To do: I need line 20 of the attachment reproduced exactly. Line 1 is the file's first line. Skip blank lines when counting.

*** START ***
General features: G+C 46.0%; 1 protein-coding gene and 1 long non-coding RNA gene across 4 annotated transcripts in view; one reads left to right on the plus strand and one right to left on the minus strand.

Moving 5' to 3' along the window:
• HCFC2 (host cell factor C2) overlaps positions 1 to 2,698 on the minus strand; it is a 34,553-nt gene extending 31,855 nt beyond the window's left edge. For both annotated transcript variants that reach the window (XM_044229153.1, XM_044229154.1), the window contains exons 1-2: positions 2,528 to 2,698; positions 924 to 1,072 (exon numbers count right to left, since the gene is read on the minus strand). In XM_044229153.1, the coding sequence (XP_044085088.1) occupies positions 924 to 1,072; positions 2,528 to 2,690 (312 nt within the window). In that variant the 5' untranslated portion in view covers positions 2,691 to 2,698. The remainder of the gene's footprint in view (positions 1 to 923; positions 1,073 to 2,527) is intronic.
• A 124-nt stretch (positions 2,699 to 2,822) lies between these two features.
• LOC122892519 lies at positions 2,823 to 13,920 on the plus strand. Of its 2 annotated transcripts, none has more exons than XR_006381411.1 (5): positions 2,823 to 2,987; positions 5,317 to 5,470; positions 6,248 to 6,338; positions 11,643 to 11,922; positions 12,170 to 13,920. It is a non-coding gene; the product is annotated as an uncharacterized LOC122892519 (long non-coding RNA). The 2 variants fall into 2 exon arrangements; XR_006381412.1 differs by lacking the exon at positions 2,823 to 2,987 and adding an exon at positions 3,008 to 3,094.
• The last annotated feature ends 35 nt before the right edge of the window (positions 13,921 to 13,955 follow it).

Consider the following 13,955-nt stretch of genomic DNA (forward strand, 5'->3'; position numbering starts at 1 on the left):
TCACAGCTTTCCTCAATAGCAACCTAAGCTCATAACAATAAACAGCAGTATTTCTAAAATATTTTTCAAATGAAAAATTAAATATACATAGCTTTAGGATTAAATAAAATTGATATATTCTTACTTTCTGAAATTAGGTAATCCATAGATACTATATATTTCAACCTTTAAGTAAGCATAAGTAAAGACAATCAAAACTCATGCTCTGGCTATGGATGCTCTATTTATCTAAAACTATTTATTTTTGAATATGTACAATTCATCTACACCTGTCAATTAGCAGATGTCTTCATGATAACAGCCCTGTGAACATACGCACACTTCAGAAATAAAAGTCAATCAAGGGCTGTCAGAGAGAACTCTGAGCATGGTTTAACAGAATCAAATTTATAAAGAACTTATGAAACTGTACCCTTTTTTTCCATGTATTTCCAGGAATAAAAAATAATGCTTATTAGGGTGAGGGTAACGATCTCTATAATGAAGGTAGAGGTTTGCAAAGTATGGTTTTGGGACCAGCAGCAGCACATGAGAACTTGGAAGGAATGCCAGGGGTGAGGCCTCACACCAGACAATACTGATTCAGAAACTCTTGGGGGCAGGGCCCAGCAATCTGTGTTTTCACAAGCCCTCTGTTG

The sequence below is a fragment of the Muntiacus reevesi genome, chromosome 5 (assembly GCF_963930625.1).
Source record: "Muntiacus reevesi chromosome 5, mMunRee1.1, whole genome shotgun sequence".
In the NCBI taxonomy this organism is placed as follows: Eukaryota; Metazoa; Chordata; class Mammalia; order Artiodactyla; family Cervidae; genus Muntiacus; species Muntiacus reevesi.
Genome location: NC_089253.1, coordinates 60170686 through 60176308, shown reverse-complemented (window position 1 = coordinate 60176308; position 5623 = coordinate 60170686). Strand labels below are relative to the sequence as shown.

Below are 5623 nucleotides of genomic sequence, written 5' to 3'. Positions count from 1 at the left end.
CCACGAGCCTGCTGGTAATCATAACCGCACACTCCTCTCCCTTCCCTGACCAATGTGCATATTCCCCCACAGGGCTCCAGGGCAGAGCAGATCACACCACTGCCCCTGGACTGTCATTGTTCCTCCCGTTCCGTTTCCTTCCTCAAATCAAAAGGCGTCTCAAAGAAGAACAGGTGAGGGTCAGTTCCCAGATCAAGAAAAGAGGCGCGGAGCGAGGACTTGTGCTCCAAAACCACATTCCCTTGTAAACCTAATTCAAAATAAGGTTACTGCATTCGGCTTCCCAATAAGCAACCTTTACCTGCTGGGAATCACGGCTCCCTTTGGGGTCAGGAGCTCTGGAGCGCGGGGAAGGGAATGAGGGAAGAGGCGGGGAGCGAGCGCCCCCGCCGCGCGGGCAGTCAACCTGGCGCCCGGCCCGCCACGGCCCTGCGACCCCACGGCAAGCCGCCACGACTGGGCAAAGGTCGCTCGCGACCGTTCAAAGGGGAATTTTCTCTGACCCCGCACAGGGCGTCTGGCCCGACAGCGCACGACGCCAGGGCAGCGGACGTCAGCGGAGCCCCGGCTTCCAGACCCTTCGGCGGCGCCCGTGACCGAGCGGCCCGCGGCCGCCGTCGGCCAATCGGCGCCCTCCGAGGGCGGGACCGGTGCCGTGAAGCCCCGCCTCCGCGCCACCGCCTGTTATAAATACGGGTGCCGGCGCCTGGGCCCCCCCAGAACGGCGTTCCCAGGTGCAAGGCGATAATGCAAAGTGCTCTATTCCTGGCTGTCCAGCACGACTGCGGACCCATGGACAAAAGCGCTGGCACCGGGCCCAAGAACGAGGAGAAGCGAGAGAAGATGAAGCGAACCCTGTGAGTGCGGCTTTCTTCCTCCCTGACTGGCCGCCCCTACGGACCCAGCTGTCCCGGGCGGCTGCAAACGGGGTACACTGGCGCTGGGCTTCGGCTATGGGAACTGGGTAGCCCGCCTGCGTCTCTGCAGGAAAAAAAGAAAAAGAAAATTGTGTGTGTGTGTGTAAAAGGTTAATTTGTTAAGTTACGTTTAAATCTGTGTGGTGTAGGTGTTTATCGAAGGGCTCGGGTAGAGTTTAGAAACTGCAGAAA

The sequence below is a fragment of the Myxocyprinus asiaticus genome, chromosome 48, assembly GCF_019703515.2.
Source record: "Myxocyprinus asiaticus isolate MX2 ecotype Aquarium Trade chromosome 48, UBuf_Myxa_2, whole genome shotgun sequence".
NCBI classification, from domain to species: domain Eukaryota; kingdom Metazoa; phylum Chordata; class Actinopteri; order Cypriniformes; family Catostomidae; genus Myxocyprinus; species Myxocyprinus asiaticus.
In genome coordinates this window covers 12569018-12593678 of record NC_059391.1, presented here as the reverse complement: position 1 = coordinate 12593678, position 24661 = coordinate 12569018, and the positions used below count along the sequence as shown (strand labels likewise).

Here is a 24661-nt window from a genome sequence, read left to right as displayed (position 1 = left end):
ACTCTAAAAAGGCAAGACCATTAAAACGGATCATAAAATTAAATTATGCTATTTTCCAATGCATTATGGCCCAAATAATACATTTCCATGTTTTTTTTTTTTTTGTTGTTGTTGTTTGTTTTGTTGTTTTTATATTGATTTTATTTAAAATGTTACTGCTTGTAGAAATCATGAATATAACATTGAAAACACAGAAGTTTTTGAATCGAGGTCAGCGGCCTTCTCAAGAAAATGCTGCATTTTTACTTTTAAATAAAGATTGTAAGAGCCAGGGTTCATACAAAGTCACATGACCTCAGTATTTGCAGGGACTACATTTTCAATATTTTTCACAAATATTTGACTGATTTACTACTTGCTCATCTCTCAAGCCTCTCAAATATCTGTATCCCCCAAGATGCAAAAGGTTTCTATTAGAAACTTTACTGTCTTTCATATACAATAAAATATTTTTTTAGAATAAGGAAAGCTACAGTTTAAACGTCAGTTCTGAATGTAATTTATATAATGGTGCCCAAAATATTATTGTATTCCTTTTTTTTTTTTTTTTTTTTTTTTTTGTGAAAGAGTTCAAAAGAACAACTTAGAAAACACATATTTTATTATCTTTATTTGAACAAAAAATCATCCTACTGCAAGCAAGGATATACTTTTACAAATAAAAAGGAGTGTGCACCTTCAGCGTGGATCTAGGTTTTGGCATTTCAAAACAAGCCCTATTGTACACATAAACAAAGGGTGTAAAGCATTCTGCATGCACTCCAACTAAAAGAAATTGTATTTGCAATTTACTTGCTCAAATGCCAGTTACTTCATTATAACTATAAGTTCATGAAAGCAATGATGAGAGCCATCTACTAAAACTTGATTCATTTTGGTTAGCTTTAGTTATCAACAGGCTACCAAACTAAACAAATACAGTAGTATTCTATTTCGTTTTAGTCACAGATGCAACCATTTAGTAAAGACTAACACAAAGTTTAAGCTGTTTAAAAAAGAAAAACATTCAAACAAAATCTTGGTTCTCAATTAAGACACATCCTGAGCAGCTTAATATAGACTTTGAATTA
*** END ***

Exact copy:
ACTCTAAAAAGGCAAGACCATTAAAACGGATCATAAAATTAAATTATGCTATTTTCCAATGCATTATGGCCCAAATAATACATTTCCATGTTTTTTTTTTTTTTGTTGTTGTTGTTTGTTTTGTTGTTTTTATATTGATTTTATTTAAAATGTTACTGCTTGTAGAAATCATGAATATAACATTGAAAACACAGAAGTTTTTGAATCGAGGTCAGCGGCCTTCTCAAGAAAATGCTGCATTTTTACTTTTAAATAAAGATTGTAAGAGCCAGGGTTCATACAAAGTCACATGACCTCAGTATTTGCAGGGACTACATTTTCAATATTTTTCACAAATATTTGACTGATTTACTACTTGCTCATCTCTCAAGCCTCTCAAATATCTGTATCCCCCAAGATGCAAAAGGTTTCTATTAGAAACTTTACTGTCTTTCATATACAATAAAATATTTTTTTAGAATAAGGAAAGCTACAGTTTAAACGTCAGTTCTGAATGTAATTTATATAATGGTGCCCAAAATATTATTGTATTCCTTTTTTTTTTTTTTTTTTTTTTTTTTGTGAAAGAGTTCAAAAGAACAACTTAGAAAACACATATTTTATTATCTTTATTTGAACAAAAAATCATCCTACTGCAAGCAAGGATATACTTTTACAAATAAAAAGGAGTGTGCACCTTCAGCGTGGATCTAGGTTTTGGCATTTCAAAACAAGCCCTATTGTACACATAAACAAAGGGTGTAAAGCATTCTGCATGCACTCCAACTAAAAGAAATTGTATTTGCAATTTACTTGCTCAAATGCCAGTTACTTCATTATAACTATAAGTTCATGAAAGCAATGATGAGAGCCATCTACTAAAACTTGATTCATTTTGGTTAGCTTTAGTTATCAACAGGCTACCAAACTAAACAAATACAGTAGTATTCTATTTCGTTTTAGTCACAGATGCAACCATTTAGTAAAGACTAACACAAAGTTTAAGCTGTTTAAAAAAGAAAAACATTCAAACAAAATCTTGGTTCTCAATTAAGACACATCCTGAGCAGCTTAATATAGACTTTGAATTA